Pakistan's rich 'diverted floods to save their land'
Friday 03 September 2010
A senior Pakistan diplomat has accused "powerful" figures of diverting floodwaters into unprotected areas to save their own land.
Abdullah Hussain Haroon, Pakistan's representative to the UN, has called for an inquiry into a "handful" of cases where influential people took "advantage of these floods and saved themselves" in a disaster that has left more than 1,600 people dead.
Mr Haroon, one of a number of senior officials including a former prime minister who have made the allegations, called for a full judicial inquiry amid claims that unprotected villages had been swamped, forcing the inhabitants to abandon their homes.
However, he said the incidents of embankments being breached by a few influential figures should not hamper the international effort to help the millions affected by the flooding.
The International Monetary Fund said yesterday that it will give Pakistan £290m in emergency aid over the coming weeks. The IMF's managing director, Dominique Strauss-Kahn, said yesterday that discussions on repayment of a £7.1bn loan would continue.
The announcement came amid continuing pressure on Pakistan over its handling of the unprecedented floods that have affected more than 18 million people and caused nearly £28bn of damage to infrastructure and agriculture, the mainstay of the economy.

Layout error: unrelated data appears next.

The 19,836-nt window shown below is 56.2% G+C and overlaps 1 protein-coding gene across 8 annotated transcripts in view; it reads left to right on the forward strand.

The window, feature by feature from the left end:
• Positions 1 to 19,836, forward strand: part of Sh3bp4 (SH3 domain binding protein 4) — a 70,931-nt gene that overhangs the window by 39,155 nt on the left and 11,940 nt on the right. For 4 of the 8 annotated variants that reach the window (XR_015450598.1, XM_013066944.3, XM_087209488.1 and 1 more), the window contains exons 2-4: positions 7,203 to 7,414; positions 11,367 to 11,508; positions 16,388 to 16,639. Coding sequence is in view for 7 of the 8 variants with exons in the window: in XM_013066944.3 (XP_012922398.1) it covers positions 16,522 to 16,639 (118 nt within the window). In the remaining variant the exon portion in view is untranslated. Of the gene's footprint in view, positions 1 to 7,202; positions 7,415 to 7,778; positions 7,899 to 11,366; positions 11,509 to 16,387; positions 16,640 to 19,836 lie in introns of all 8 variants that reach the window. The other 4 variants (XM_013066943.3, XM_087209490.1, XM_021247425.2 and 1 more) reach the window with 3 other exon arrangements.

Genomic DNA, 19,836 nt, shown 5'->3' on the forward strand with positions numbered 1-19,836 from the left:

Mr Haroon denied mismanagement of the relief effort, instead blaming a few people in powerful positions. "Over the years, one has seen with the lack of floods that those areas normally set aside for floods have come under irrigation of the powerful and the rich," Mr Haroon told the BBC.
"It is suggested in some areas, those to be protected allowed... levees to be burst on opposite sides to take the water away. If that is happening, the government should be inquiring and be answerable to its own people."
The controversy has surfaced in various parts of the country. Former prime minister Mir Zafarullah Khan Jamali has alleged that water was diverted to submerge his lands in Balochistan province to protect an airbase he said the Americans were using near the town of Jacobabad. The authorities deny the claim. The US Embassy in Islamabad has denied that the American military uses the Shahbaz airbase.
In southern Punjab, prominent figures from the party of former prime minister Nawaz Sharif, which heads the Punjab government, were accused of using their influence to divert water from the land of a clan headed by two senior regional politicians. The breach allowed water to flow into Muzaffargarh, a town which has now been abandoned. The clan denied the claim.
Sindh province has seen landowners revive local rivalries by diverting water to each other's land in order to preserve their own crops. The allegations also involve a senior government minister. Landowners in Sindh told The Independent on Sunday that Khurshid Shah, a federal minister from the town of Sukkur, had ordered an embankment to be cut on the wrong side, stopping the water from being diverted into the Thar Desert and onward to the Arabian Sea.
But senior government officials deny any such move. At the time, Qaim Ali Shah, the chief minister of Sindh rejected suggestions that water diversion had been mismanaged. "The water is king," he said. "Wherever it wishes to go, it is its own decision."
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